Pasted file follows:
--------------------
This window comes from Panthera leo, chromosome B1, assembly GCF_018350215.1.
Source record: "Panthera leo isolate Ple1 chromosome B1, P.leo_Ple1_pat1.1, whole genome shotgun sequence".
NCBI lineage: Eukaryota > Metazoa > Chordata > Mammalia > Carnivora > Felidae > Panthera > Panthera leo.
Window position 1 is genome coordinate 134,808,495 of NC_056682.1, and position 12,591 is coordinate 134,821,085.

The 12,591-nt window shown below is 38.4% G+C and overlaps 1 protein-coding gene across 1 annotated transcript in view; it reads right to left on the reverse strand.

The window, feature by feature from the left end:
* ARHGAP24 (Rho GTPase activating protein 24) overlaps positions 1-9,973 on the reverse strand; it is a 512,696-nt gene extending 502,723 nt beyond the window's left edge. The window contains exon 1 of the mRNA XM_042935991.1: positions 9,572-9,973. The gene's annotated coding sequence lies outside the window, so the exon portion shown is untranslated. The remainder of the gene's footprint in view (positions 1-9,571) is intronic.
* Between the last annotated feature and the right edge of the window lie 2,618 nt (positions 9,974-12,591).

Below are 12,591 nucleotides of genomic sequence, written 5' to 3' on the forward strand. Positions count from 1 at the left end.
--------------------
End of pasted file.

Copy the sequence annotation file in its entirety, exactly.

This window comes from Panthera leo, chromosome B1, assembly GCF_018350215.1.
Source record: "Panthera leo isolate Ple1 chromosome B1, P.leo_Ple1_pat1.1, whole genome shotgun sequence".
NCBI lineage: Eukaryota > Metazoa > Chordata > Mammalia > Carnivora > Felidae > Panthera > Panthera leo.
Window position 1 is genome coordinate 134,808,495 of NC_056682.1, and position 12,591 is coordinate 134,821,085.

The 12,591-nt window shown below is 38.4% G+C and overlaps 1 protein-coding gene across 1 annotated transcript in view; it reads right to left on the reverse strand.

The window, feature by feature from the left end:
* ARHGAP24 (Rho GTPase activating protein 24) overlaps positions 1-9,973 on the reverse strand; it is a 512,696-nt gene extending 502,723 nt beyond the window's left edge. The window contains exon 1 of the mRNA XM_042935991.1: positions 9,572-9,973. The gene's annotated coding sequence lies outside the window, so the exon portion shown is untranslated. The remainder of the gene's footprint in view (positions 1-9,571) is intronic.
* Between the last annotated feature and the right edge of the window lie 2,618 nt (positions 9,974-12,591).

Below are 12,591 nucleotides of genomic sequence, written 5' to 3' on the forward strand. Positions count from 1 at the left end.